You’re brimming with ideas for your Mitzvah DJ about how your party should unfold. But why hasn’t he called back? You want to check this off your list NOW!
If this sounds like you, read on. Your schedule and your vendors’ schedules are not in sync… yet. You’re working on one major event. Vendors are working on multiple events – in some cases HUNDREDS of events – before yours becomes their main focus. We grilled David Samdperil, founder and co-owner of Track Seven Events in Atlanta, for the scoop on how to get what you want and when you can expect to get it.
Book the Right Vendor at the Right Time
Larger vendors may be able to accommodate bookings whenever you get around to deciding, but for the “only one” scenario, go ahead and contract far out from your date. Examples: The only ballroom that can accommodate all your guests or the only vendor that provides the service your Mitzvah kid most wants. But, Samdperil cautions “Make sure your vision matches the choices you make in vendors and venue. Think about the outcome you want for your event.” A dark, nightclub theme won’t work at 1 p.m. in a window-filled party space. Check references and be sure you’re confident in the abilities of your vendors before signing on the dotted line.
Set Early Expectations
When you meet with vendors you’re considering for your Mitzvah, be sure to ask about their approach to communication and when you can expect to hear from them. According to Samdperil, vendors should do this but they don’t always, so it’s a good idea for you to. Ask these kinds of questions if the answers are not offered: When can I expect to see a proposal? When should we meet again? When do we need to have plans finalized? Every vendor relationship is different, and you’ll have less communication with a coach bus vendor than a decorator.
Get it in Writing
“If it’s not on paper, it doesn’t exist,” Samdperil says. Once you have your paperwork, read it and understand it. “‘I thought’ and ‘I assumed’ won’t get you anywhere,” he explains. The vendor/client relationship should be give and take, and every conversation should translate into vendor paperwork for the client to check and re-check to make sure it’s correct. If a vendor doesn’t want to provide written documentation of an agreement, Samdperil says, “Move on.”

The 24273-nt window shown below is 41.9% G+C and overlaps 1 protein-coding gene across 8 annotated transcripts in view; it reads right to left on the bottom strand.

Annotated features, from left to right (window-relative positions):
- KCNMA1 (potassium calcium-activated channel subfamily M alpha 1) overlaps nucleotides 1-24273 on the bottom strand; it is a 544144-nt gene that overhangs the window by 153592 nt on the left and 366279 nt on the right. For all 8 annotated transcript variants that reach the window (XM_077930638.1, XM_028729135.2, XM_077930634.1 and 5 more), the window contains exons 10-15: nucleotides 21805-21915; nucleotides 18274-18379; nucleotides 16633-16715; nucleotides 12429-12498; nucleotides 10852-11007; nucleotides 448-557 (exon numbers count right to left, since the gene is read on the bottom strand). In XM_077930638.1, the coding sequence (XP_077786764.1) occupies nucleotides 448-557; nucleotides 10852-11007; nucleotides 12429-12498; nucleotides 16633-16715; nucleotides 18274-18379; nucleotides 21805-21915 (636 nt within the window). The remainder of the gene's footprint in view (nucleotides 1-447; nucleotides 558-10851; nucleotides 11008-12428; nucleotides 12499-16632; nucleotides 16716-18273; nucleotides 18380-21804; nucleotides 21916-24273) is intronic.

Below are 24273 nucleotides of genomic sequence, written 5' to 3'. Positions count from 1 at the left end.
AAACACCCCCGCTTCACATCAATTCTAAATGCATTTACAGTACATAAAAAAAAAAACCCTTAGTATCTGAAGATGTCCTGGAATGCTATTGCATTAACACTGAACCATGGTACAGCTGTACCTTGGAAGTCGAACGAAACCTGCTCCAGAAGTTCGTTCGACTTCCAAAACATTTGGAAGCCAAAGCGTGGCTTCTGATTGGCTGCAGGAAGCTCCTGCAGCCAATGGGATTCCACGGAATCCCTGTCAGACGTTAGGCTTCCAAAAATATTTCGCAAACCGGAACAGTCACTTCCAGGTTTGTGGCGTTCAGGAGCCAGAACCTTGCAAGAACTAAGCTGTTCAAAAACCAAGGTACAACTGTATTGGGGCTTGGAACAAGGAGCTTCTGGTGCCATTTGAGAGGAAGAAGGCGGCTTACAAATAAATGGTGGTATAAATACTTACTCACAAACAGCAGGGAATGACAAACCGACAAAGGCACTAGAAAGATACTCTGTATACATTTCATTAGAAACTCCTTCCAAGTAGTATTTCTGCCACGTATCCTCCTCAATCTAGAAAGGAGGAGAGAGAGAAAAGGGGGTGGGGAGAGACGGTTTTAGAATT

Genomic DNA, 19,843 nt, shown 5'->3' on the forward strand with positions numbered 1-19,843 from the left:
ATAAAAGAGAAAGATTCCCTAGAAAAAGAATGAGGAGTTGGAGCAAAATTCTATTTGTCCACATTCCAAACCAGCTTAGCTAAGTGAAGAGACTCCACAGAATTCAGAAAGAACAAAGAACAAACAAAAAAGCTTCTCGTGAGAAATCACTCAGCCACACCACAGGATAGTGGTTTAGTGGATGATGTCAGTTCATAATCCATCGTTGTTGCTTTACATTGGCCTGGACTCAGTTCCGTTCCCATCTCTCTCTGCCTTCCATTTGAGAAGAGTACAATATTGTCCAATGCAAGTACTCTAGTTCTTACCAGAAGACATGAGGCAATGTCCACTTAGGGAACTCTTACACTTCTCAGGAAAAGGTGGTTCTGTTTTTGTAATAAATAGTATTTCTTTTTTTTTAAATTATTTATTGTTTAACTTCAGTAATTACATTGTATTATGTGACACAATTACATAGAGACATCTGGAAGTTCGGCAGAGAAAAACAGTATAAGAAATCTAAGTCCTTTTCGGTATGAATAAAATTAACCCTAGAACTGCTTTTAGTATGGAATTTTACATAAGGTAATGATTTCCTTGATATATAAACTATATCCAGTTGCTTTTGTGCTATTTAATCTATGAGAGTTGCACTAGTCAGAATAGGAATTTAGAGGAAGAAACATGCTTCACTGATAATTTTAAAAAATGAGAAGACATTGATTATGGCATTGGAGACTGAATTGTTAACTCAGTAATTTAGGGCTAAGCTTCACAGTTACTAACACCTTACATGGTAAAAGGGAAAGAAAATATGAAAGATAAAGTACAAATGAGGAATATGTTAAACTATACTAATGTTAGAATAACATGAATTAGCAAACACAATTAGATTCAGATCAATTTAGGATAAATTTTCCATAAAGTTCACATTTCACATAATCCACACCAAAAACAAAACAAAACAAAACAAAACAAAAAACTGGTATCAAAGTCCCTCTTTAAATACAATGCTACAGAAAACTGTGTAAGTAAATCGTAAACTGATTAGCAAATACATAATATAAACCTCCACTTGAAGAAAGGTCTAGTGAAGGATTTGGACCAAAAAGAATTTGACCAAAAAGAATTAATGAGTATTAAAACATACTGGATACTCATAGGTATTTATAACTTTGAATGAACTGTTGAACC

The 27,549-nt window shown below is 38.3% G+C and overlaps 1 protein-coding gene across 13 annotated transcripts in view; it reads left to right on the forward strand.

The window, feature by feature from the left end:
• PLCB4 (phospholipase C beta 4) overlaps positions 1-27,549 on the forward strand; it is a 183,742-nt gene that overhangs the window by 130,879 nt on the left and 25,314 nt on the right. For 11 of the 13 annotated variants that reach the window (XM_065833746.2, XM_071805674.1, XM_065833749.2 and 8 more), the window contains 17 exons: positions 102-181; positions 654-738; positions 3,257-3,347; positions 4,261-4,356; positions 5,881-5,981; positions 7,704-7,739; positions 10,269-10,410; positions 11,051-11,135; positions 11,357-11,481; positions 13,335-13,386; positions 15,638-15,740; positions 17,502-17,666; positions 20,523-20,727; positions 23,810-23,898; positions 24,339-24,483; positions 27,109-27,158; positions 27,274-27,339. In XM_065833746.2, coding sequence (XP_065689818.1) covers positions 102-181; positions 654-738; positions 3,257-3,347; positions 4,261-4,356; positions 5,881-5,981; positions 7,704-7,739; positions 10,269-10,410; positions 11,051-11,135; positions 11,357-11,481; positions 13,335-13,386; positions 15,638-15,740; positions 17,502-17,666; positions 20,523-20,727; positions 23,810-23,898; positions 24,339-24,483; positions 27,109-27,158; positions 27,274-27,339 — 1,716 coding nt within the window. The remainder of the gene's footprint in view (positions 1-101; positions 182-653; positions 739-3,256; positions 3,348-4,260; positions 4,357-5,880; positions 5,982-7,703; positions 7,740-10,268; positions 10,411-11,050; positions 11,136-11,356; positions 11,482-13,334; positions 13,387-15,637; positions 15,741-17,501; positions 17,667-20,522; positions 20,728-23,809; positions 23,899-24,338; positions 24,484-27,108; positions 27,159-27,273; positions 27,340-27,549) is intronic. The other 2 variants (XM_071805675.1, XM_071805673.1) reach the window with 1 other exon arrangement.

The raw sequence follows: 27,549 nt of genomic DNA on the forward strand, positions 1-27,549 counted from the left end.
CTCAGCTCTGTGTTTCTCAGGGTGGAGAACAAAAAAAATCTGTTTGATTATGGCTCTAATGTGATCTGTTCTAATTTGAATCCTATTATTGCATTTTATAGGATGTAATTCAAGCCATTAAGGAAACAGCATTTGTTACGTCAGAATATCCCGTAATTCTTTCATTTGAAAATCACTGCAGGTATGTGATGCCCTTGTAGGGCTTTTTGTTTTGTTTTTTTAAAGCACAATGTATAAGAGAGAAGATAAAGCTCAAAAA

Remember that you want to be treated respectfully by others, and your vendors do, too. If you’ve chosen vendors whose professional expertise you respect, let them do their jobs, Samdperil says. But, if you’re not happy, speak up. “We can’t fulfill your needs if you don’t voice them,” he says. “In a restaurant, you’d send back a $35 steak not cooked to your liking. Don’t pretend it’s fine when you don’t like the way your Mitzvah event order is coming out and you’re spending thousands of dollars!” Remember that you get the best results by speaking calmly with professionals and respecting their experience. Make sure you’re all on the same page before moving on.
Instead of trying to catch a vendor on the fly with a question here and there, set up phone or in-person meetings and bring ALL your thoughts and concerns to discuss at these agreed upon times. Samdperil says you’ll have much better success in being heard when you have a set time to discuss your event rather than trying to catch someone on the go multiple times.
Trust the Process
Your ideas may be fabulous, but trust your vendors to work with them in the way that’ll get you the best results. In other words, after your plans have been agreed upon, let them have at it. “You don’t watch the mechanic fix your car, do you?” Samdperil asks, “Vendors do their best work if you let them do their thing and don’t micromanage.”
From Booking to Cooking
While every vendor works differently, you can get a general idea of when your contracted vendor should be “cooking” on your Mitzvah* with our at-a-glance chart.